This report focuses on the last three years of development since 2017 – a period that has seen the Royal Navy complete and launch two new aircraft carriers, receive and test the initial batch of aircraft, construct essential on-shore infrastructure, and undertake extensive training of sailors and aircrew.

Key highlights from the report include:

  • There was a further cost overrun of £193m on building the two aircraft carriers, equivalent to 3% of their total cost of £6.4bn.
  • The MoD has spent £6.0bn to date on 48 Lightning II fighter jets, of which 18 have been delivered on schedule. Port and military airfield facilities have now been completed.
  • The Crowsnest airborne radar system is 18 months behind schedule, affecting carrier group capabilities in the first two years of operation.
  • The MoD delayed seven of its 48 jets on order to 2025 to accommodate budgetary pressures, with the approved cost now at £10.5bn, a £1.0bn or 15% increase.
  • Funding has not yet been made available for enough Lightning II jets to support the carriers through to the 2060s as planned, with no commitment as yet to order the remaining 90 jets.
  • The MoD has been slow to develop the support ships needed to operate carrier strike group, with only one ship currently in operation – with delays in ordering three new support ships potentially hampering operations until 2028 or later. The MoD has also not provided the necessary funding for logistics projects and munitions.

The NAO reports that the MoD is making progress in delivering key milestones, albeit with some caveats.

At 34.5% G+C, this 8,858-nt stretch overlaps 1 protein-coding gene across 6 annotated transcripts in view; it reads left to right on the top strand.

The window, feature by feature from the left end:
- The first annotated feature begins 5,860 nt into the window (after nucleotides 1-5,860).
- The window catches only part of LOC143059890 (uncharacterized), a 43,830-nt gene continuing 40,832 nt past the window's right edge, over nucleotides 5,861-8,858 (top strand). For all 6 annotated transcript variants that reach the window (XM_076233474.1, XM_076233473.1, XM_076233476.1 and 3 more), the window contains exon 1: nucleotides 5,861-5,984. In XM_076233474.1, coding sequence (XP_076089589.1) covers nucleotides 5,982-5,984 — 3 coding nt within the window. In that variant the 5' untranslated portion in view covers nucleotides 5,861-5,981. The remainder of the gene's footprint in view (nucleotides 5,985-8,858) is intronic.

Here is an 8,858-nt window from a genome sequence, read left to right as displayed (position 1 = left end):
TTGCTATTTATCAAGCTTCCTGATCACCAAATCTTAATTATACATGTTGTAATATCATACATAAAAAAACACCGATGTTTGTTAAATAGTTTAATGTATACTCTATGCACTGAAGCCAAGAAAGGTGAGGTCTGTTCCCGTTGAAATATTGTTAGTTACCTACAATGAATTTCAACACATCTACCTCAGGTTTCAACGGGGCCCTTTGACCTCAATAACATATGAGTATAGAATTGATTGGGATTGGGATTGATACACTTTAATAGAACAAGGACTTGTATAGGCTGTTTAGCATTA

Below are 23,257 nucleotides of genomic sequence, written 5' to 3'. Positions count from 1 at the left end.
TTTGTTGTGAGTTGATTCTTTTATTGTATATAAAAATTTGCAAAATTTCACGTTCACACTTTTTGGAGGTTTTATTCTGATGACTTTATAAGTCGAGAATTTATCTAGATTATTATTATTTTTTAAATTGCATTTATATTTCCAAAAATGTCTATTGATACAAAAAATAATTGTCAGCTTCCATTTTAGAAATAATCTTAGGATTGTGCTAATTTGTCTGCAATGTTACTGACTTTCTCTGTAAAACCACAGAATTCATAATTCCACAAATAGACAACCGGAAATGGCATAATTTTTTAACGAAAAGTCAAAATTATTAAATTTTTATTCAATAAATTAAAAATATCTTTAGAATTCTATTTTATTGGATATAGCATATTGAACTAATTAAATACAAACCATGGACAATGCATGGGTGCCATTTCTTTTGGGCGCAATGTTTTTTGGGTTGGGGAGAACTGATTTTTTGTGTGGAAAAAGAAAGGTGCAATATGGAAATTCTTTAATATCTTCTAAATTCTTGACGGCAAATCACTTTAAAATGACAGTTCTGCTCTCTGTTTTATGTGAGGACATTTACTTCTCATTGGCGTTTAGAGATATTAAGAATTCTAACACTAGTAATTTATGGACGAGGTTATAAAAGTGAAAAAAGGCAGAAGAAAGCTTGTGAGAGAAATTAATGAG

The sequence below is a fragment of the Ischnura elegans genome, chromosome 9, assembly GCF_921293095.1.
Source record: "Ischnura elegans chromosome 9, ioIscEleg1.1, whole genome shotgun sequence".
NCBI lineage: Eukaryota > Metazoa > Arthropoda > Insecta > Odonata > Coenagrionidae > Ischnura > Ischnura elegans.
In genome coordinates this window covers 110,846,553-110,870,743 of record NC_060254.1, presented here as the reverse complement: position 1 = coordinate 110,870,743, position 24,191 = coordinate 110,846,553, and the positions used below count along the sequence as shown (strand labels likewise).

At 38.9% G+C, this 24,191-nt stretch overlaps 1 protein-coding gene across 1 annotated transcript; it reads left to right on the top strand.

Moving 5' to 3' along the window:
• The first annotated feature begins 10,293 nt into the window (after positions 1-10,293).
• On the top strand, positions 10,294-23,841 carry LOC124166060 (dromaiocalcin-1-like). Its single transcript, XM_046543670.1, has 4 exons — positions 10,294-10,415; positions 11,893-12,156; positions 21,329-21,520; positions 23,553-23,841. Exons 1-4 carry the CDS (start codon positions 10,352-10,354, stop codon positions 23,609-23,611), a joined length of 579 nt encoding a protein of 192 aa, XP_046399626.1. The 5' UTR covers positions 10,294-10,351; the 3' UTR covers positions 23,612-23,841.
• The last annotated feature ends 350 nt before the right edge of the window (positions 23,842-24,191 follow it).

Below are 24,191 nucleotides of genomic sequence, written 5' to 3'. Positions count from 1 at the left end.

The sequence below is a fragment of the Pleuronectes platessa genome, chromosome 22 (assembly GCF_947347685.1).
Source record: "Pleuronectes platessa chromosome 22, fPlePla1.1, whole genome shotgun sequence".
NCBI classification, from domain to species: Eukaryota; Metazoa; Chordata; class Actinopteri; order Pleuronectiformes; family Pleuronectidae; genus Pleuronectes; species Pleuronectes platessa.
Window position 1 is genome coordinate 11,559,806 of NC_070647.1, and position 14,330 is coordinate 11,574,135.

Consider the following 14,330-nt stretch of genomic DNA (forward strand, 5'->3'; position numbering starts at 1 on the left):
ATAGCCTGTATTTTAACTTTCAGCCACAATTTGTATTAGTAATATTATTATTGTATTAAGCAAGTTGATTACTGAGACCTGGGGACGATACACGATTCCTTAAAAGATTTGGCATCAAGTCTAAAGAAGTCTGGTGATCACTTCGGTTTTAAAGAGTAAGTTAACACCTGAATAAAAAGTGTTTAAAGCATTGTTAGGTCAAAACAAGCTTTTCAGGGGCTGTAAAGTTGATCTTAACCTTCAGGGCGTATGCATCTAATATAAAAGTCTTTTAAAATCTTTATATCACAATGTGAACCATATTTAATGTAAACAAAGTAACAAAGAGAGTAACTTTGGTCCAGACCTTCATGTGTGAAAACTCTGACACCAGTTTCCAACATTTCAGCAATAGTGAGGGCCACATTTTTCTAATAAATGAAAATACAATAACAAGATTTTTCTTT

• Initial operating capability for one carrier group and 12 jets is expected to be achieved by December 2020 on schedule, albeit with more basic radar capability than originally planned.
  • There is a tight schedule to deliver ‘full operating capability’ by 2023 (two carrier groups with up to 24 jets) and the planned extended capability by 2026 to deliver a wide range of air operations and support amphibious operations worldwide. 
  • Significant questions need to be answered about the place of the carrier groups within defence strategy, the investment prioritisation necessary to ensure that they can operate for the planned life-span of 50 years, and a clear understanding of the full costs of operating the carrier groups in the context of a Defence Equipment Plan that is currently unaffordable (as reported in several other NAO reports).

The NAO conclude by making a series of recommendations for strengthening programme management, ensuring there is a clear view of future costs, and on monitoring new governance arrangements that have recently been put in place. The NAO also recommends transferring lessons learned from the Carrier Strike programme over to other major defence projects.

Gareth Davies, the Comptroller & Auditor-General for the United Kingdom and the head of the NAO, commented on the good progress made by the MoD to deliver Carrier Strike. But he also stressed the need for greater attention to be paid to the supporting capabilities essential for full operability, and the need for the MoD to get a firmer grip on future costs.

Martin Wheatcroft FCA, advisor to ICAEW on public finances, said:

“In many ways, the MoD receives quite a positive report card from the NAO on the good progress that it has made over the last three years, improving on much less complementary reports in 2017 and before.

However, as the NAO reports, the MoD continues to struggle to deliver major procurement programmes within a defence budget that is unaffordable and there remain significant issues that need to be addressed. The extent to which further funding will be provided in the long-delayed Spending Review later this year is yet to be seen.”

The NAO report Carrier Strike – Preparing for deployment is available on the NAO website.

This article was originally published on the ICAEW website.